Nearly Too Much: The Poetry of J.H. Prynne

Voorkant
Liverpool University Press, 1995 - 196 pagina's
This is the first book-length study of the work of J. H. Prynne, who has been described by Peter Ackroyd as `without doubt the most formidable and accomplished poet in England today, a writer who has single-handedly changed the vocabulary of expression'. The book sets out to introduce Prynne's poetry to a larger audience than it has hitherto received and the authors examine the work in relation to traditions of Romanticism and Modernism, recent theory, debates about Modernism and Postmodernism, political questions of discourse and power, and the implications of lyrical uses of scientific and technical material. The impetus for these discussions is provided by detailed, exploratory readings of individual poems and sequences from the mid-1960s to the late 1980s. Nearly Too Much succeeds in the difficult task of providing both a knowledgeable and sophisticated analysis of Prynne's poetry for those to whom it is familiar and a helpful introduction for the benefit of a larger public to whom the work is new.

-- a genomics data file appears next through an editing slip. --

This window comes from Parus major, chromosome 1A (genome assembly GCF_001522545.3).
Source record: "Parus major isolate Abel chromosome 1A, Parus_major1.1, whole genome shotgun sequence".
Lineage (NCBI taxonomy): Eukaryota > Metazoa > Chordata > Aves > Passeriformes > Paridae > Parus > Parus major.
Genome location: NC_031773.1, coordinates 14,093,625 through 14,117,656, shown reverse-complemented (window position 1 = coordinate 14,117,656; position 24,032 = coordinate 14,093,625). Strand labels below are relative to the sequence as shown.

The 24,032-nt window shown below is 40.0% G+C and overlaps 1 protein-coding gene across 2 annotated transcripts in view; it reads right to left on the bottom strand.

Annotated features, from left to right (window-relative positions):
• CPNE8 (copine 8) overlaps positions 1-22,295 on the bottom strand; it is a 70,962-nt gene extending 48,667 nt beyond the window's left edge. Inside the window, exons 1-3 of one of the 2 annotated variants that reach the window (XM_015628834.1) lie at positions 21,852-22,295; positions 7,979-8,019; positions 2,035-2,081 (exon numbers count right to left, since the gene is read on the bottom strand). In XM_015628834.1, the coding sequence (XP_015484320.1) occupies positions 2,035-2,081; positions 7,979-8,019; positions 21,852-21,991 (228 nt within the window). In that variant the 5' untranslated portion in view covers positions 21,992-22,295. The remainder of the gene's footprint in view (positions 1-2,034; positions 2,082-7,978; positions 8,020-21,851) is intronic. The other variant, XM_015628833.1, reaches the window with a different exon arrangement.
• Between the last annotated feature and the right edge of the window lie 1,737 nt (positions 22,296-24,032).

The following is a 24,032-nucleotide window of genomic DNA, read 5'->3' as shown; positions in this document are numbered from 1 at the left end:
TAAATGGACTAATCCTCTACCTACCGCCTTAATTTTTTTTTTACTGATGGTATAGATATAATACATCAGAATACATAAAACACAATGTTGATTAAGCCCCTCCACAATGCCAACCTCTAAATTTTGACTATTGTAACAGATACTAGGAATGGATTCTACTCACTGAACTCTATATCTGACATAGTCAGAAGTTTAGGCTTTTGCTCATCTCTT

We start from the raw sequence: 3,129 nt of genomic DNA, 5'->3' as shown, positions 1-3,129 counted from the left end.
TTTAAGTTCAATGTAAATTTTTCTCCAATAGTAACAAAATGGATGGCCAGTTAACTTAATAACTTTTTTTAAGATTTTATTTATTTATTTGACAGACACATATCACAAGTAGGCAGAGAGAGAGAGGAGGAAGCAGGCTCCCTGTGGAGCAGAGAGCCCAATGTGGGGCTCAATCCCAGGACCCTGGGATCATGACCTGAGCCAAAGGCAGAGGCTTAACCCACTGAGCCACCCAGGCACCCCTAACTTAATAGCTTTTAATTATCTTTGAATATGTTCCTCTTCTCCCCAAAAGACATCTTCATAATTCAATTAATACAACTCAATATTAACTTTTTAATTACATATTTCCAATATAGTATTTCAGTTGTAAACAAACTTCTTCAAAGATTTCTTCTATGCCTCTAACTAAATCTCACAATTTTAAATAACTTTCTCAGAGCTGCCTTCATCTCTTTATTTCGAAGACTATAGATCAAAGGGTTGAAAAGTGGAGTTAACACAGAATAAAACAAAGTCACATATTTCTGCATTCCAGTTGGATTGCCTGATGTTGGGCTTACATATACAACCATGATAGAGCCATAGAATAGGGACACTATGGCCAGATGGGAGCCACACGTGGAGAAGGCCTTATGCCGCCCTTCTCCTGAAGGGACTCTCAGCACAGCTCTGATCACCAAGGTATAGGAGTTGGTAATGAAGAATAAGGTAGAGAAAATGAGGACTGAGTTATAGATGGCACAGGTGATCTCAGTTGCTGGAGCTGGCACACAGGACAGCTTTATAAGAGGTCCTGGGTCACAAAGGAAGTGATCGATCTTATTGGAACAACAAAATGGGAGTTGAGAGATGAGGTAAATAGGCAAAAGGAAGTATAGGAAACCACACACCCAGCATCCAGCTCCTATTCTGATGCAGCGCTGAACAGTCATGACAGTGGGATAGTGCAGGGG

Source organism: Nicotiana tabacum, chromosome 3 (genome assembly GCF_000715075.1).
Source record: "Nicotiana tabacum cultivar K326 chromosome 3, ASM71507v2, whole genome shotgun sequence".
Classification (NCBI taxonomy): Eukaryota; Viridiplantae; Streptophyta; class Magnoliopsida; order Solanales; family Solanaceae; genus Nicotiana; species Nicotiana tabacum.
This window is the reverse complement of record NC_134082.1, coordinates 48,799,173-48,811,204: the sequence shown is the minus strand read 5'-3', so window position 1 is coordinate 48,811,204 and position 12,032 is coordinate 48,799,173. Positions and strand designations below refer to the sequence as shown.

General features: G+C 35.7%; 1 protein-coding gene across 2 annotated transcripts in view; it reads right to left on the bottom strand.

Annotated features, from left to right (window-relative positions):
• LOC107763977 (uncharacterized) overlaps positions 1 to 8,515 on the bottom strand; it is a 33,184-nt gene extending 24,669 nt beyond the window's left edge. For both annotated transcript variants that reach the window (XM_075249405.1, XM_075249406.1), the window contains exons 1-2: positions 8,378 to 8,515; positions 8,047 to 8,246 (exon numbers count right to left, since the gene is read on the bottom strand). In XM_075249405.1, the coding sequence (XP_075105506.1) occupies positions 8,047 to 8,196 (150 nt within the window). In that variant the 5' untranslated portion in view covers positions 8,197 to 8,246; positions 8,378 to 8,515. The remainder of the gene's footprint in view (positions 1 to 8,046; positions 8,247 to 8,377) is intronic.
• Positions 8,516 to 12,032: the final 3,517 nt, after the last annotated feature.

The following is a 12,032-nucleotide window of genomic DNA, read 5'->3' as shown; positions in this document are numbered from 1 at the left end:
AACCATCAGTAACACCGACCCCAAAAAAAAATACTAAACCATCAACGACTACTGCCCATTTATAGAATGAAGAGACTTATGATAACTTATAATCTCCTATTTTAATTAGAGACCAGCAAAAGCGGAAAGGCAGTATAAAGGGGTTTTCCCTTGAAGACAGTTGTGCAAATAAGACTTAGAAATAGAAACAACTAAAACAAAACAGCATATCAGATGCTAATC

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Inhoudsopgave

Lyricism
37
Theories
107
The Oval Window
147

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Over de auteur (1995)

N.H. Reeve is Lecturer in the Department of English at the University of Wales.

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